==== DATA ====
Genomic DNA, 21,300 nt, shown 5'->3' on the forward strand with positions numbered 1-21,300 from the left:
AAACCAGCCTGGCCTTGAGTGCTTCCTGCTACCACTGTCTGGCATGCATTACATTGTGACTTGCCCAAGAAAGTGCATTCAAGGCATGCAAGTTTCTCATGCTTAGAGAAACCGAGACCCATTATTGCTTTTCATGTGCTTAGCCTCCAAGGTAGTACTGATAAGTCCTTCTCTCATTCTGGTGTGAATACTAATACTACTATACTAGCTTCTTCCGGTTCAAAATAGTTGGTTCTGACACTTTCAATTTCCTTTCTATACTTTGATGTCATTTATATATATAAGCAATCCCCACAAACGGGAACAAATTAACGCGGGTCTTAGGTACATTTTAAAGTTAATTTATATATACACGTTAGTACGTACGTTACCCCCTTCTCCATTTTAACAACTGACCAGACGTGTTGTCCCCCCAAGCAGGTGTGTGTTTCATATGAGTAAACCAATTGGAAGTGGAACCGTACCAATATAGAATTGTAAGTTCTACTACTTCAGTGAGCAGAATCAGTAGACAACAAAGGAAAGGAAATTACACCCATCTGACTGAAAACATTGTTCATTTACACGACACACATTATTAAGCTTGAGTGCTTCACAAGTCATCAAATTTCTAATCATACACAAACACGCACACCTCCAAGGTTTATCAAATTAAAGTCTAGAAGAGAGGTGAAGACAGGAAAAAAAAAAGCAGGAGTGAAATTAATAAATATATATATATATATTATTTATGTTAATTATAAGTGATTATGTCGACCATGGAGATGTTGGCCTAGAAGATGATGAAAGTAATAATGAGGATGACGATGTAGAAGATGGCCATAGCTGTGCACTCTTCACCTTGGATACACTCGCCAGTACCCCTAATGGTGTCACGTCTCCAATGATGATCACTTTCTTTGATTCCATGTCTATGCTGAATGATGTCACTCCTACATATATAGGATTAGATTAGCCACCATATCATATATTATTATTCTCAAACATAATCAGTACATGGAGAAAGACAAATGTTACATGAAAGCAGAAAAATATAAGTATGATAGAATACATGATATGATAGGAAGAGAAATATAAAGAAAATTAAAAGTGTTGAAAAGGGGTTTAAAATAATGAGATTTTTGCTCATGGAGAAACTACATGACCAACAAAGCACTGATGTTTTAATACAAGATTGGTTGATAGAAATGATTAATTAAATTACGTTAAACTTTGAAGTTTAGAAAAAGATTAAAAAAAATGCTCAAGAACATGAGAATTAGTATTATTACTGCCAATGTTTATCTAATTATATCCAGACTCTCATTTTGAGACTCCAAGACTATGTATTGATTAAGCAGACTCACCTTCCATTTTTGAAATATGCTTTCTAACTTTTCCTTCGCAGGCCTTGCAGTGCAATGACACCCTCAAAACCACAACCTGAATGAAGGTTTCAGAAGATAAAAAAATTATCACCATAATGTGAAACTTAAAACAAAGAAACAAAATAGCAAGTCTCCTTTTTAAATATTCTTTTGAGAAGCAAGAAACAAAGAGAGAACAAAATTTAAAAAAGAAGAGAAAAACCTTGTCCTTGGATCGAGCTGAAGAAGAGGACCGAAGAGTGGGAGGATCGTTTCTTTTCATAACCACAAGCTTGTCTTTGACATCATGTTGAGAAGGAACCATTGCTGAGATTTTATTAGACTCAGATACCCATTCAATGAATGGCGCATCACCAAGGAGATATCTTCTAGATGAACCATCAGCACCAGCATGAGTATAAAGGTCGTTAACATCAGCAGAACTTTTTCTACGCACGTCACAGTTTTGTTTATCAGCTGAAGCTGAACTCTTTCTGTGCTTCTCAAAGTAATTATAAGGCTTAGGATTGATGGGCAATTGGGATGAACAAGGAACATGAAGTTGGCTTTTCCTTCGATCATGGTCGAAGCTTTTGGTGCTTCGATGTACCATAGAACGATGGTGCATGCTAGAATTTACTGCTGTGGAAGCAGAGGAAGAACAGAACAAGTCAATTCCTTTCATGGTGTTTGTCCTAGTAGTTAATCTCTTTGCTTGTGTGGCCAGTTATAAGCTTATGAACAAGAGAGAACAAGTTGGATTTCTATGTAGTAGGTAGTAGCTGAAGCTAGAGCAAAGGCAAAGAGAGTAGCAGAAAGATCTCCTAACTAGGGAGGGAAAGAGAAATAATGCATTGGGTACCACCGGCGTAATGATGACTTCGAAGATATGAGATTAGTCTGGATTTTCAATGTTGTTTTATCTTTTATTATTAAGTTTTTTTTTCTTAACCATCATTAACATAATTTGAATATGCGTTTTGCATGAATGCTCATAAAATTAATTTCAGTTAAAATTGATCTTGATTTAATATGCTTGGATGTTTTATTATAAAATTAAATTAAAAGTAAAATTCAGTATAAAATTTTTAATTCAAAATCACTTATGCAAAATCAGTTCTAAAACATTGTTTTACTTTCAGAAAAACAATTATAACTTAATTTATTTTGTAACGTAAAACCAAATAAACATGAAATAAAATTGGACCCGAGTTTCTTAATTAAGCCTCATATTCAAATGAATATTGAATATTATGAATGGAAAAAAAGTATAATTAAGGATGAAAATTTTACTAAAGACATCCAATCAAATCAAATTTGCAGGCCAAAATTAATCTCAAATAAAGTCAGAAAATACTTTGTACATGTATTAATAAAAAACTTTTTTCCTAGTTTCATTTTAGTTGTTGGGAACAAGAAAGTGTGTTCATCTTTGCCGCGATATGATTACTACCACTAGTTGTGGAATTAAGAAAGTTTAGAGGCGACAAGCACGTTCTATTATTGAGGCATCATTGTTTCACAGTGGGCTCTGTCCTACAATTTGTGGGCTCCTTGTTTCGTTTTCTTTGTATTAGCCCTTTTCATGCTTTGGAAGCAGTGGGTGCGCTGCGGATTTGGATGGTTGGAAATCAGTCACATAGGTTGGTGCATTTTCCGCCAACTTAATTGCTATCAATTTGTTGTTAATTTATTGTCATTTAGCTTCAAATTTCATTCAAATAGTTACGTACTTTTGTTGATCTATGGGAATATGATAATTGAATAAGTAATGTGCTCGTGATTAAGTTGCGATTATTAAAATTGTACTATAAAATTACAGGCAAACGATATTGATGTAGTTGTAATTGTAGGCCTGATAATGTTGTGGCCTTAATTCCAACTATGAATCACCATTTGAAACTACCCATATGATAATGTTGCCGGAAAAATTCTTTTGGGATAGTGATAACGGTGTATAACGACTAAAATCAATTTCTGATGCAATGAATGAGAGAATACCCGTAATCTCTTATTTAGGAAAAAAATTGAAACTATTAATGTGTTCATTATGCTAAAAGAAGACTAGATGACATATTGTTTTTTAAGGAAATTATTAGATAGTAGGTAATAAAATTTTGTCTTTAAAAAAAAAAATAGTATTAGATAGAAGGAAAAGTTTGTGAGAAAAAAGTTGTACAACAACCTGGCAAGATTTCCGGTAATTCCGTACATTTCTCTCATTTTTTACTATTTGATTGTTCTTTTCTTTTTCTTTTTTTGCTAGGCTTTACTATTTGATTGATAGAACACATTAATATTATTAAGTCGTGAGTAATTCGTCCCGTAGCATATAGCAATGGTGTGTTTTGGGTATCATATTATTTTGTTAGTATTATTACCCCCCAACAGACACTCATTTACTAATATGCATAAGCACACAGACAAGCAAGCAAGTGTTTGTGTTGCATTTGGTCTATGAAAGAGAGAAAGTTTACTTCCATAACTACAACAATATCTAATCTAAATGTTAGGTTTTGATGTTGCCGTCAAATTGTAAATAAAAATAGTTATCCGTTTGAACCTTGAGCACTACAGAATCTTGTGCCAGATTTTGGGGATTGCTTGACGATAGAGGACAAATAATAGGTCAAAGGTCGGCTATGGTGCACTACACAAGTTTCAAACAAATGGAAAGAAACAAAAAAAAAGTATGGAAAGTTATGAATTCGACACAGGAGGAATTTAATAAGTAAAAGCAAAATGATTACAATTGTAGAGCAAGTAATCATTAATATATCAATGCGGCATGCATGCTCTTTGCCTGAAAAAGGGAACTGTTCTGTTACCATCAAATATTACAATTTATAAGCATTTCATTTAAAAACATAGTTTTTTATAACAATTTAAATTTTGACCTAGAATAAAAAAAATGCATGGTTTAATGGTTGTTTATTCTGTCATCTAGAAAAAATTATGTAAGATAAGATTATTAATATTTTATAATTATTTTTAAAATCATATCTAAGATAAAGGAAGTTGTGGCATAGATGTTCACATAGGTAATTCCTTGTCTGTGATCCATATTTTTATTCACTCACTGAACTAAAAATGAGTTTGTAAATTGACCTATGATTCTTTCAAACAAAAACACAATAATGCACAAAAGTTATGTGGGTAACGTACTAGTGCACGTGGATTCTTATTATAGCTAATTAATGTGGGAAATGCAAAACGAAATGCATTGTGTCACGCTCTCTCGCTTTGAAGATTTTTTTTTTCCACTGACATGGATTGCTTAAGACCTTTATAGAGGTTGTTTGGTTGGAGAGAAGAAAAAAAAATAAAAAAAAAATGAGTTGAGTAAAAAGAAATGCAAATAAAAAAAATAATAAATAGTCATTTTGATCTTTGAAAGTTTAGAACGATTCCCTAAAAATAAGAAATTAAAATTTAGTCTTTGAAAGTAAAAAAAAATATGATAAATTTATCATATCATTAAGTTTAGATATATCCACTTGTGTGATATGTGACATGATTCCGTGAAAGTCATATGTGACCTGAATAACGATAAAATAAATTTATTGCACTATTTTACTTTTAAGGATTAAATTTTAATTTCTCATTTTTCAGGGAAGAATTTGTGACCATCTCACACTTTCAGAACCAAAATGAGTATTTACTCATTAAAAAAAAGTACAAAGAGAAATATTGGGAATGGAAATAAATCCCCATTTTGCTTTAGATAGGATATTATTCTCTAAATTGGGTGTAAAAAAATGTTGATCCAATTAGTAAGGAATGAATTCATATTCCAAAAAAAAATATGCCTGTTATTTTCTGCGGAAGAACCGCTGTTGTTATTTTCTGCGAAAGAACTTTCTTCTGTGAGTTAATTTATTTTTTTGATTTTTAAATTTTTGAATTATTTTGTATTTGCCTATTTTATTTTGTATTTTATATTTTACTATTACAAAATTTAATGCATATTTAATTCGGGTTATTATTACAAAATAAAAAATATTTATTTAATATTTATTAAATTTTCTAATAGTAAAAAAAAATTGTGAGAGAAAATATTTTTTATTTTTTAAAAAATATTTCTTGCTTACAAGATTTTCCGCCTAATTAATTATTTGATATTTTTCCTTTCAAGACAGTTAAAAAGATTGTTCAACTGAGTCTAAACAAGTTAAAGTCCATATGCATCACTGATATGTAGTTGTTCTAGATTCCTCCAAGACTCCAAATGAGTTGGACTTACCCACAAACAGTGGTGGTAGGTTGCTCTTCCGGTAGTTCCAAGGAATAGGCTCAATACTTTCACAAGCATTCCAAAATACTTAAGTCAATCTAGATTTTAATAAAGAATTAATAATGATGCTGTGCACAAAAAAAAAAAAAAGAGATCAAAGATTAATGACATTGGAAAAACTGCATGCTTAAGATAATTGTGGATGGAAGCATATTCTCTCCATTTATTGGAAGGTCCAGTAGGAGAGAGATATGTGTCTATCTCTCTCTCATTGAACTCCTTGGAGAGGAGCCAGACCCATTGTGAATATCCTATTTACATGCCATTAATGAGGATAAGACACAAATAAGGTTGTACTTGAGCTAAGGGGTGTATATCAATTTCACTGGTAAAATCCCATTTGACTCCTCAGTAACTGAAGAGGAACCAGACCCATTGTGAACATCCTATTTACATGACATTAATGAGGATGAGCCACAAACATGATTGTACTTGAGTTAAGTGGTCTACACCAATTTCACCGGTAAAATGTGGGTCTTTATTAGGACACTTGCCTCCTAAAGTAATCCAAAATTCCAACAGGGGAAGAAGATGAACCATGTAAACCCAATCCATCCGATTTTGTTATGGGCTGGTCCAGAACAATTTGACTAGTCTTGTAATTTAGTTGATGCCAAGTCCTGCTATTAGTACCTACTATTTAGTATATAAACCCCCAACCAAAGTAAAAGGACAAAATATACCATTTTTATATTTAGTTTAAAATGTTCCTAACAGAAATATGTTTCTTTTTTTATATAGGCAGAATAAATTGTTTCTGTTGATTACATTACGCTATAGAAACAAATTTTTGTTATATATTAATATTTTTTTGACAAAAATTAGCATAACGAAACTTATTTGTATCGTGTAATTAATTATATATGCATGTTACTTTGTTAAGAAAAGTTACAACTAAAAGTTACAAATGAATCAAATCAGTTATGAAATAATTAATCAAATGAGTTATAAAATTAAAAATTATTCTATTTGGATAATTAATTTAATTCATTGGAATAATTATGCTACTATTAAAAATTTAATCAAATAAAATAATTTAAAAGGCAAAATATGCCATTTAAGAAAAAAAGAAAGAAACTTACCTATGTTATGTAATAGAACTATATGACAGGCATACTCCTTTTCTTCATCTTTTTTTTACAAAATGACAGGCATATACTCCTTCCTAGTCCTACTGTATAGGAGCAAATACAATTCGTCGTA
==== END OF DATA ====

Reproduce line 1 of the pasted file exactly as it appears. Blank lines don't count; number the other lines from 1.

Genomic DNA, 21,300 nt, shown 5'->3' on the forward strand with positions numbered 1-21,300 from the left: